The Polaroid Impulse was released in 1988 and it's got the looks to prove it.
I found this one at a thrift store (the bag it came in was more expensive than the actual camera). A nice way to quadruple its value is to load it up with a pack of film and go on an adventure (the Impulse takes Polaroid 600 film).
To turn the camera on you have to release the pop-up flash which removes the lens covering. Since the two are connected there’s no way to turn off the flash, but if you’re not one for automatic flashes, just block the light with any opaque tape, or cover it up with your hand, which will give the photo a weird, flesh-toned hue (a natural colorsplash of sorts!).
Like other similar Polaroid models, the Impulse has a fixed aperture and a pretty simple 3-option light setting control. The focal length ranges from 4 feet (1.2 m) to infinity.
The camera’s a bit clunky and has a definite 80’s vibe to it. Polaroid also released the Impulse in other color schemes, but there’s something nice and reassuring about the thin, bright red stripe against grey and black—like a comfortably crappy car or cheesy Brat Pack movie. All in all, this camera’s definitely worth the money I bought it for, I just wish the film weren’t so expensive!
Some time ago, my parents-in-law gave me an old Polaroid camera that they used during my wife's childhood. After some investigation, I found out that Polaroid had stopped making instant film. But the factory in Enschedé, the Netherlands had been taken over by The Impossible Project, so I bought a package of fresh film and gave it a try!
Anything can happen in an instant, right? This is also true with instant snapshots taken with the Lomo LC-A+ camera and LC-A Instant Back+ accessory. Here's a quick look at the bizarre, unpredictable world of LC-A+ Instants!
We love sharing photos! So, with the recent release of the beloved Lomo'Instant camera, we thought it would be a great idea to look at some of the best ways to share your instants with the world. Rather than letting them collect dust on a shelf or stay hidden away in a drawer somewhere, why not let everyone else in on your superb instant creations? Check out these 5 awesome ways you can do just that!
You want your subject be the center of attention? Petzval lens photos are recognizable for sharpness and crispness in the centre, strong color saturation, wonderful swirly bokeh effect, artful vignettes and narrow depth of field that will make your subjects stand out!
Moody, dark, and shady, Larry Clark’s “Tulsa” photographs rocked the public when it was released in 1971. Experience its enduring impact in the flesh at the Chrysler Museum of Art until mid-January next year.
We love our cameras. We especially love it when you love our cameras. And we get super pumped when you tell us about it. So when the LC-A 120 got a stunning review from the fellas at The Phoblographer, we were giddy with delight! Not only did they give it a killer, in-depth review, but they also bestowed it with a 5/5 rating and Editor's Choice award! Read on for a little taste of the review and then head to their site to read the whole thing!
The Lomo'Instant is different from all other instant cameras. The lenses and various settings really set it apart from Polaroid and Instax cameras. I bought the Lomo'Instant just last December, and it is already my go-to camera for instant photography.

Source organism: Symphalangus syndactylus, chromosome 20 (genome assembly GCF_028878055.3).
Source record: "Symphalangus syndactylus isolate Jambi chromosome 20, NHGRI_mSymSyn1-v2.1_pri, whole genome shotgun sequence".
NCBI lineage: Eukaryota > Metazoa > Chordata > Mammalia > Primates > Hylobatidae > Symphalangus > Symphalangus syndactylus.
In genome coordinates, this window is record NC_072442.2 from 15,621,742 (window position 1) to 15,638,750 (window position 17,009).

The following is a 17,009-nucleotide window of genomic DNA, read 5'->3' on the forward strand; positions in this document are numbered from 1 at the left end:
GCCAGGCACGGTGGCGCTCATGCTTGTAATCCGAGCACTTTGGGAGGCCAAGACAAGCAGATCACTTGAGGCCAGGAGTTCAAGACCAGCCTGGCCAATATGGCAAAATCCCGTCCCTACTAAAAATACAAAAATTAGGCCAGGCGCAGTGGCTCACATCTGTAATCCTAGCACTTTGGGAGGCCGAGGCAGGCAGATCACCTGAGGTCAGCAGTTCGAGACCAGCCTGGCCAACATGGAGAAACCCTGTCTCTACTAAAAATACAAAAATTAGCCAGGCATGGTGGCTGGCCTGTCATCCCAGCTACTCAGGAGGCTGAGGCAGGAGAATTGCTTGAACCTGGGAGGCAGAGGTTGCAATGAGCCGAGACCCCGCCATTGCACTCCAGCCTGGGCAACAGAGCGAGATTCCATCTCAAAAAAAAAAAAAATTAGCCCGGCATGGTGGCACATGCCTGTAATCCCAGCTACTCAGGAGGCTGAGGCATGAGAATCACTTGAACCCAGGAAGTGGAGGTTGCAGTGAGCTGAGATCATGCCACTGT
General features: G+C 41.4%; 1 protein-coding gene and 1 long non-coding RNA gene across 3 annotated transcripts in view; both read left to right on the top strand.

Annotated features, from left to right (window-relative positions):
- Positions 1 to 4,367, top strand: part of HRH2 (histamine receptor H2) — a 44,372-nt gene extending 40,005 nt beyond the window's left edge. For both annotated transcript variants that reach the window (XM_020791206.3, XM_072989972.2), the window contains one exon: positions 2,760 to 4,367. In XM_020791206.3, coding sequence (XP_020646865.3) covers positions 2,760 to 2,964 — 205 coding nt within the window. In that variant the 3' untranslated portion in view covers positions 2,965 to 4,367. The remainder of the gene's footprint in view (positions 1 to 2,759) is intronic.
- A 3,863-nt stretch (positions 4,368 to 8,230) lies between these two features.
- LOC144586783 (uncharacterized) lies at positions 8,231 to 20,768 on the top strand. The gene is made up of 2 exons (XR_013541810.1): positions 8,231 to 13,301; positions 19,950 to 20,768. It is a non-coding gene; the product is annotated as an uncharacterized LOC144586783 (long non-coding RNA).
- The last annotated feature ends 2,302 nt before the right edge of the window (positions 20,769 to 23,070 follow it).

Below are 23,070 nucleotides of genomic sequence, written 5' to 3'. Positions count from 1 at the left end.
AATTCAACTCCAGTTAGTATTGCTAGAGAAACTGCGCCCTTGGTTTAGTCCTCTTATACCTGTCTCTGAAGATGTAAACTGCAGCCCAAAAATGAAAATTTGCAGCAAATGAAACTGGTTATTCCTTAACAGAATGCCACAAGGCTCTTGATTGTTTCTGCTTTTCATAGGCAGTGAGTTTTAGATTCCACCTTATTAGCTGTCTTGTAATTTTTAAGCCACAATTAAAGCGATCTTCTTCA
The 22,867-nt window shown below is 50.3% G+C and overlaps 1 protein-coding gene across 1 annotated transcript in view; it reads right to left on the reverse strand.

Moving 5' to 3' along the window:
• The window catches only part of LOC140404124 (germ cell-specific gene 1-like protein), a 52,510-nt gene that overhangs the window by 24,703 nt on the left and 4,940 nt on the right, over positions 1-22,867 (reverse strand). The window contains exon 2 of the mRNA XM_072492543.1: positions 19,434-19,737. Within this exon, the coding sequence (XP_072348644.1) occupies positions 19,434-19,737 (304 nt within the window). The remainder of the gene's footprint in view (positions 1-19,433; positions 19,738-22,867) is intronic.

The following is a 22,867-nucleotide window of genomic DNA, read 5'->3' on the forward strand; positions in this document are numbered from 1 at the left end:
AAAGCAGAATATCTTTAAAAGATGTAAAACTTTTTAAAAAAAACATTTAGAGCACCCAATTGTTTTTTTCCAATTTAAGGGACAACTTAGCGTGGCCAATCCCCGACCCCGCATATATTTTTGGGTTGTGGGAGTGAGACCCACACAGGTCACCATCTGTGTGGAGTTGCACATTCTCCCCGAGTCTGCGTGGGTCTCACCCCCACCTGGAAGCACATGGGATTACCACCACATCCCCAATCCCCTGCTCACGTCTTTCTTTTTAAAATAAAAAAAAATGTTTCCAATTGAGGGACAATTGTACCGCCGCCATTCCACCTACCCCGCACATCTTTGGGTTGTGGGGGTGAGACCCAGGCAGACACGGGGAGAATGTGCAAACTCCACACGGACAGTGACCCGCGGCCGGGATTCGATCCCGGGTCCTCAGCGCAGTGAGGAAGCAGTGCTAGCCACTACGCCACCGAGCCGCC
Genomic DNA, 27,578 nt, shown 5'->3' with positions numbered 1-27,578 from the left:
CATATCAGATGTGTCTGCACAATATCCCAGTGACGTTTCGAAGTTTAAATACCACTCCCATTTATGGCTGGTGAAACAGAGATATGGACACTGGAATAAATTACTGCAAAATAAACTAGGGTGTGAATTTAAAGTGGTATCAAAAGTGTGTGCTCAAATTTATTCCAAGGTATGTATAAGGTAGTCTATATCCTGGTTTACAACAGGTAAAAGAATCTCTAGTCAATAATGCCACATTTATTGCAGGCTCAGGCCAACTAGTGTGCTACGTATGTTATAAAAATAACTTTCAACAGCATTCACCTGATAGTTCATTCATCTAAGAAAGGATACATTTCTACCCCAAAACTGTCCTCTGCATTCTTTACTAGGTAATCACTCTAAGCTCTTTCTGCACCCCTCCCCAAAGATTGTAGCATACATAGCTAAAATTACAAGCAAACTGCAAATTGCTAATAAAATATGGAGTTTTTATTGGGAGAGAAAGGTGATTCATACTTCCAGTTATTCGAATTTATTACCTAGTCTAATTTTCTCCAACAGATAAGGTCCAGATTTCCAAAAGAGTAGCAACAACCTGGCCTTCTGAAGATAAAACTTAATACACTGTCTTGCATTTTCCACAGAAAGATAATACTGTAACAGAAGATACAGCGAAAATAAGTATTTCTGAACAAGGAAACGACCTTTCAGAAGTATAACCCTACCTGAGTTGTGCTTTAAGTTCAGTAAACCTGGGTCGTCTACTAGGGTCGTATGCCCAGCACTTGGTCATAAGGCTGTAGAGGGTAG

Done shooting and want your films to be processed? We can process your colour and black & white 35mm, 120 or 110 films! Development, prints and scans are also included. (Service availability depends on your markets)
Ever since the Pixelstick came out, I've been dying to try it out. This past week, I finally got my chance! With one goal in mind — getting some super cool light-painting shots — I grabbed some friends for an amazing session with my Lomo'Instant and the Pixelstick. Take a moment and have a look at these priceless pics!
Jodo and his friend used to make fun of the Holga 120N's plastic body and doubted its capability to take even simple photographs. After shooting a roll with it, he instantly got impressed by the artistic portraits it produced. Have a glimpse of these photographs that led him to have a change of heart!
It was a cold and cloudy winter day in 2012 when I came up with the idea of compiling photographs of people's faces. I decided that the most personal way to do it is through instant shots. They are one of a kind and you immediately have something in your hands.
Public Service Broadcasting is a UK-based duo with J. Willgoose, Esq. on guitar, banjo & samplings and Wrigglesworth on drums & piano. They've been on tour promoting their debut album "Inform - Educate - Entertain," which was released in 2013. The folks at Lomography UK managed to catch them mid-tour for an interview and gave them an LC-A+ to capture all the action.
Canon has risen to the ranks of the biggest and most influential camera manufacturers in the world, and it all started 80 years ago when the company produced its very first camera, The Kwanon. Find out all about this historic shooter after the jump!
The founder of The Pop-Up Pinhole Co., Kelly Angood, has been handcrafting pinhole cameras from scratch since 2010. After developing a huge online following from one of her early pinhole designs, she embarked on a mission to design an affordable, functional pinhole camera that could be constructed all in the comfort of your own home — and it had to look great too! Following an incredibly successful Kickstarter campaign, her mission was realized. Read on to see how it happened and what's next for Kelly and The Pop-Up Pinhole Company!